, Volume 15, Issue 3, pp 669–683 | Cite as

Retraining Reflexes: Clinical Translation of Spinal Reflex Operant Conditioning

  • Amir EftekharEmail author
  • James J. S. Norton
  • Christine M. McDonough
  • Jonathan R. Wolpaw


Neurological disorders, such as spinal cord injury, stroke, traumatic brain injury, cerebral palsy, and multiple sclerosis cause motor impairments that are a huge burden at the individual, family, and societal levels. Spinal reflex abnormalities contribute to these impairments. Spinal reflex measurements play important roles in characterizing and monitoring neurological disorders and their associated motor impairments, such as spasticity, which affects nearly half of those with neurological disorders. Spinal reflexes can also serve as therapeutic targets themselves. Operant conditioning protocols can target beneficial plasticity to key reflex pathways; they can thereby trigger wider plasticity that improves impaired motor skills, such as locomotion. These protocols may complement standard therapies such as locomotor training and enhance functional recovery. This paper reviews the value of spinal reflexes and the therapeutic promise of spinal reflex operant conditioning protocols; it also considers the complex process of translating this promise into clinical reality.

Key Words

Spinal reflex H-reflex clinical translation operant conditioning plasticity rehabilitation neurological disorders. 



The National Center for Adaptive Neurotechnologies (NCAN) of the Wadsworth Center is supported by the National Institute of Biomedical Imaging and Bioengineering of the National Institutes of Health (NIH) (Grant 1P41EB018783 (JRW)). The authors’ work at the Wadsworth Center has also been supported by NIH grants NS22189 (JRW), HD36020 (XYChen), NS061823 (JRW and XYChen), HD32571 (AWEnglish), VA Merit Award 1 I01 BX002550 (JRW), the New York State Spinal Cord Injury Research Board (SCIRB), and the the National Center of Neuromodulation for Rehabilitation (NC NM4R) NIH grant P2CHD086844 (SAKautz). In addition, we would like to acknowledge the invaluable assistance and guidance of the Center for Translation of Rehabilitation Advances and Technology (TREAT), a national rehabilitation research resource funded by the National Center for Medical Rehabilitation Research (NCMRR) of the NIH (Grants P2CHD086841 (RMGreenwald) and R24HD065703 (RMGreenwald)).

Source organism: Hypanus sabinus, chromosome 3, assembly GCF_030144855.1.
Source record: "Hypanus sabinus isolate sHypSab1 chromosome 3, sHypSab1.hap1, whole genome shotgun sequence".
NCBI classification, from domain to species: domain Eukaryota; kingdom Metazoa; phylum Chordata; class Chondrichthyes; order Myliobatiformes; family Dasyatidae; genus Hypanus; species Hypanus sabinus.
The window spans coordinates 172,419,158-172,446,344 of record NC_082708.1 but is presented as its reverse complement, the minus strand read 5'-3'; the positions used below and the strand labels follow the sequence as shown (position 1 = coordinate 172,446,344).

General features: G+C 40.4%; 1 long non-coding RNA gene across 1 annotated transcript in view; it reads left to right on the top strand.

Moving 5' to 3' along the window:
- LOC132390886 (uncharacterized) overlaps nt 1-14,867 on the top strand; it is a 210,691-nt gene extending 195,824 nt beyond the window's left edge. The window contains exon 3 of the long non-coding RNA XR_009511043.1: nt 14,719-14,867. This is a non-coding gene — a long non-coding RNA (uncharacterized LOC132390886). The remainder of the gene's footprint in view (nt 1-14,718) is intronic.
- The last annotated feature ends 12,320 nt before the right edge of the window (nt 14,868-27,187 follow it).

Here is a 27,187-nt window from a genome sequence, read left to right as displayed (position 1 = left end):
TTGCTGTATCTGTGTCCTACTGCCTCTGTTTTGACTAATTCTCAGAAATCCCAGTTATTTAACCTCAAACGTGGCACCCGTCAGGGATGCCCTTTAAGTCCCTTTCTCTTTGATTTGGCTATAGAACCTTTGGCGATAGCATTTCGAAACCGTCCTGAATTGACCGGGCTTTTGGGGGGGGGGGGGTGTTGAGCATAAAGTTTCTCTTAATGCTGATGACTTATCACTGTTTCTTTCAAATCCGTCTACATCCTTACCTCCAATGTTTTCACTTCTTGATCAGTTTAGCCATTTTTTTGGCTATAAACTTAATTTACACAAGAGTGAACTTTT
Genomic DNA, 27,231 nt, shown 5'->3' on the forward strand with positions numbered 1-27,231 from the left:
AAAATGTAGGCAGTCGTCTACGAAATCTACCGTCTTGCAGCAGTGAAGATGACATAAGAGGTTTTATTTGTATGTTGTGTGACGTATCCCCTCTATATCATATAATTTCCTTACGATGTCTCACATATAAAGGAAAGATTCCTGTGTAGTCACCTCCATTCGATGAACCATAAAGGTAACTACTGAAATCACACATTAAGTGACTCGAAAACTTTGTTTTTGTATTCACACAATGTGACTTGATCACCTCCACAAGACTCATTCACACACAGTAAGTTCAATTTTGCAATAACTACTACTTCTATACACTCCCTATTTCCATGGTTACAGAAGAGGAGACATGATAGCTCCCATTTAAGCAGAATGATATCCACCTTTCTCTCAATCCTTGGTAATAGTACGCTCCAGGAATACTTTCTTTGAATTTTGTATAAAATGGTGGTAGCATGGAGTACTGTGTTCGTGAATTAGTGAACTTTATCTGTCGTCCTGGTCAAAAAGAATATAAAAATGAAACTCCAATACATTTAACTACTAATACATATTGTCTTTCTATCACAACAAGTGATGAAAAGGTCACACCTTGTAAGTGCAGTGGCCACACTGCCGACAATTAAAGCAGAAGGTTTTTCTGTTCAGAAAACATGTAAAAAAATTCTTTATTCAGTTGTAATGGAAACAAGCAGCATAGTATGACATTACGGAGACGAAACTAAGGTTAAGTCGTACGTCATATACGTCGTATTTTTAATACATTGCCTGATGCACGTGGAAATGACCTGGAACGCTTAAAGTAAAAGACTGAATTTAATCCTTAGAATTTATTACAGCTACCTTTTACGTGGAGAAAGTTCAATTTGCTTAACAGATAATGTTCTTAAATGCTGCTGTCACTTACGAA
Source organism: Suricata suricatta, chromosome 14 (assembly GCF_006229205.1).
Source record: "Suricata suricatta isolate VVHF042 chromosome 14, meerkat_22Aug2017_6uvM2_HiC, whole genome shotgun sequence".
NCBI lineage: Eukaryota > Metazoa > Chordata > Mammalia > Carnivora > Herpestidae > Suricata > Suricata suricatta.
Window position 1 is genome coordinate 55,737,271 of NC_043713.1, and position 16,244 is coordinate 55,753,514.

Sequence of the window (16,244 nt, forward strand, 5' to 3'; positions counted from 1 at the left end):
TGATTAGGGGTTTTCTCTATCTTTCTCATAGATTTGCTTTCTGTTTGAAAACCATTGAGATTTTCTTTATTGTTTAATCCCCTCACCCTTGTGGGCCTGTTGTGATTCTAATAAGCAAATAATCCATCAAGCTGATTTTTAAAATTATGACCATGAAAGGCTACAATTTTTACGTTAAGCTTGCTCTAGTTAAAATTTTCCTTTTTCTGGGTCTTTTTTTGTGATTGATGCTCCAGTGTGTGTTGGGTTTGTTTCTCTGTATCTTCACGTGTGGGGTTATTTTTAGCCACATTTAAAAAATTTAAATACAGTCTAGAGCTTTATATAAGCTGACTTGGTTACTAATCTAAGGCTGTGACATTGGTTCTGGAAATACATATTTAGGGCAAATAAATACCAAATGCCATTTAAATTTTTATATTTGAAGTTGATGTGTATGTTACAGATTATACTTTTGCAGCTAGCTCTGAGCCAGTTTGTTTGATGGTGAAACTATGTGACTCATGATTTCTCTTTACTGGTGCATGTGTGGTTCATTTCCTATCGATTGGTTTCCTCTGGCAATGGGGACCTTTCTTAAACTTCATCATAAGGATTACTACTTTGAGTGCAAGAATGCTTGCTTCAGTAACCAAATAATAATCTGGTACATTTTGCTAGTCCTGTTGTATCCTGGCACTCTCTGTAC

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Copyright information

© The American Society for Experimental NeuroTherapeutics, Inc. 2018

Authors and Affiliations

  1. 1.National Center for Adaptive Neurotechnologies, Wadsworth CenterNew York State Department of HealthAlbanyUSA
  2. 2.School of Health and Rehabilitation ServicesUniversity of PittsburghPittsburghUSA
  3. 3.Department of NeurologyStratton VA Medical CenterAlbanyUSA

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